not on the center of the storm, but that tone of uncertainty as we go out saturday and sunday. obviously we are concerned for florida and the keys and south florida, but there is the potential for this storm to move into the gulf of mexico. there is also the potential for this to move up toward the east coast. five days out, we've got uncertainty, but the bottom line is we have hurricane warnings posted in the red, watches in the yellow as well as the orange and we're already seeing on radar some of those outer bands moving across puerto rico. really concerning. this is a very dangerous storm and as we watch the computer models, they are in agreement tomorrow coming close to san juan, puerto rico, brushing, if it comes over cuba like the euro is saying, it's going to be torn up a little bit. if it just rushes cuba, it's going to maine train and its strength and that's what we are concerned about especially for the keys in south florida.
we think a trough is going to pick this up and move it northward. the whole state of florida needs to be watching this. the gulf coast needs to be watching this as it develops and the east coast as well. still a lot of uncertainty as we go out five days and this is one of the reasons why we are little uncertain. the bermuda high is very strong right now as it continues to move to the west, but then that trough, how strong will the trough be? will it pick it up or will it be weak and kind of remain and perhaps move toward the gulf of mexico? i need folks across the atlantic basin, the atlantic coast, as well as florida, the keys, the gold coast to keep an eye on this storm and prayers are needed for the northern lesson to lease, virgin islands as well as puerto rico. the bahamas as well. this could be a powerful storm just raking across the bahamas. the bottom line is, potentially one of the strongest storms we have ever covered and we have to monitor it very closely.
i'm very concerned. >> jon: janice dean, thank you thank you. >> heather: president trump winding down the program protecting so-called "dreamers" from deportation. the program allows illegal immigrants to live here as children to apply just in the u.s. protesters took to the streets in chicago. jeff sessions explaining a short time ago the president's decision. >> we cannot admit everyone who would like to come here. it's just that simple. that would be an open borders policy and the american people have rightly rejected that. therefore the nation must set and enforce a limit on how many immigrants week admit each year and that means all cannot be accepted.
>> heather: josh holmes jones may now coming is a former chief of staff to senator mitch mcconnell and jim kessler a former legislative director for chuck schumer. he's also the senior vice president and cofounder of third way. thank you both for joining us. we have come as you can imagine, comments coming in following the attorney general's statement. dnc chair tom perez says he is a champion for cruelty. we also have sunday from speaker ryan his office, and he says that their status, daca members, their status is one of many immigration issues such as border security and interior enforcement which congress has failed to adequately address over the years. it's my hope the house and senate, with the presence leadership will be out to find a consensus on a permanent legislator solution. josh, also with you. do you think they can do that? for 20 years, they've struggled unsuccessfully to do it, can i do it now? >> speaker ryan is 100% correct.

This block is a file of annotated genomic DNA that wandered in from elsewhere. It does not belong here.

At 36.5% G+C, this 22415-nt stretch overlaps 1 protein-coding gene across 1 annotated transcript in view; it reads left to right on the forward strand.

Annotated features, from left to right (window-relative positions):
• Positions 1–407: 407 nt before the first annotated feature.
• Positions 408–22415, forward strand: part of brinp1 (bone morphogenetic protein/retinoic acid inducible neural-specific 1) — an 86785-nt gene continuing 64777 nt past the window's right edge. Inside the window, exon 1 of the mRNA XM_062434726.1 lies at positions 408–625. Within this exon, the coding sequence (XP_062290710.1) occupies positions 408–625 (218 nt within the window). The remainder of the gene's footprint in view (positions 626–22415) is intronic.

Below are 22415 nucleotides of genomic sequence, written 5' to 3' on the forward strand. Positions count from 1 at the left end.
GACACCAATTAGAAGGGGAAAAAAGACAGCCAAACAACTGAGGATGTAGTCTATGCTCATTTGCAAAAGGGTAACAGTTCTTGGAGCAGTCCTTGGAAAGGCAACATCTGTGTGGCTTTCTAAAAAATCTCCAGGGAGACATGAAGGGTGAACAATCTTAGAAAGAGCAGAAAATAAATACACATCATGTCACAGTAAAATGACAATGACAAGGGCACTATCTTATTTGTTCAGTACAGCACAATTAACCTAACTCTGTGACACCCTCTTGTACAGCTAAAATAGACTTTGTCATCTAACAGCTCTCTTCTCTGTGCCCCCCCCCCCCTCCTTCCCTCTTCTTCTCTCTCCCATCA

it's important to remember how we got daca in the first place. as a byproduct of president obama's famous phone. they didn't have the power to do what they absolutely ended up doing in the end. the most important part of all of this as it returns the legislative branch and you can set a permanent law here where in fairness to the folks affected by this, they have uncertainty about their future. the ultimate cruelty here is to have everything up in the air and subject to the whim of an administration on a day-to-day, month by month, year by year basis. setting permanent law and congress is the right way to do this and i think speaker ryan is 100% correct. it is a part of a much louder immigration issue that needs to be addressed. >> heather: gym, the attorney general made it clear up your he said the justice department would not be able to defend its constitutionality in court. do you think congress can get some things done in six months? speak out attorney general made
the choice that the justice department would not defend the court. i have my severe doubts about whether or not they'll be able to get this done. the bottom line is this. whether or not you think president obama overreached or not with daca, he made the promise to 800,000 people, those people follow that promise and we just lied to them. we just told them to do something in particular and the government just took it away. we have just broken a promise to aid her thousand people and i think it's one of the most discouraging things. >> heather: even president obama and we can pull up that sound, he said this is a stopgap measure. here's what he had to say on daca. >> this is not a path to citizenship. it's not a permanent fix. this is a temporary stopgap measure. it is the right thing to do.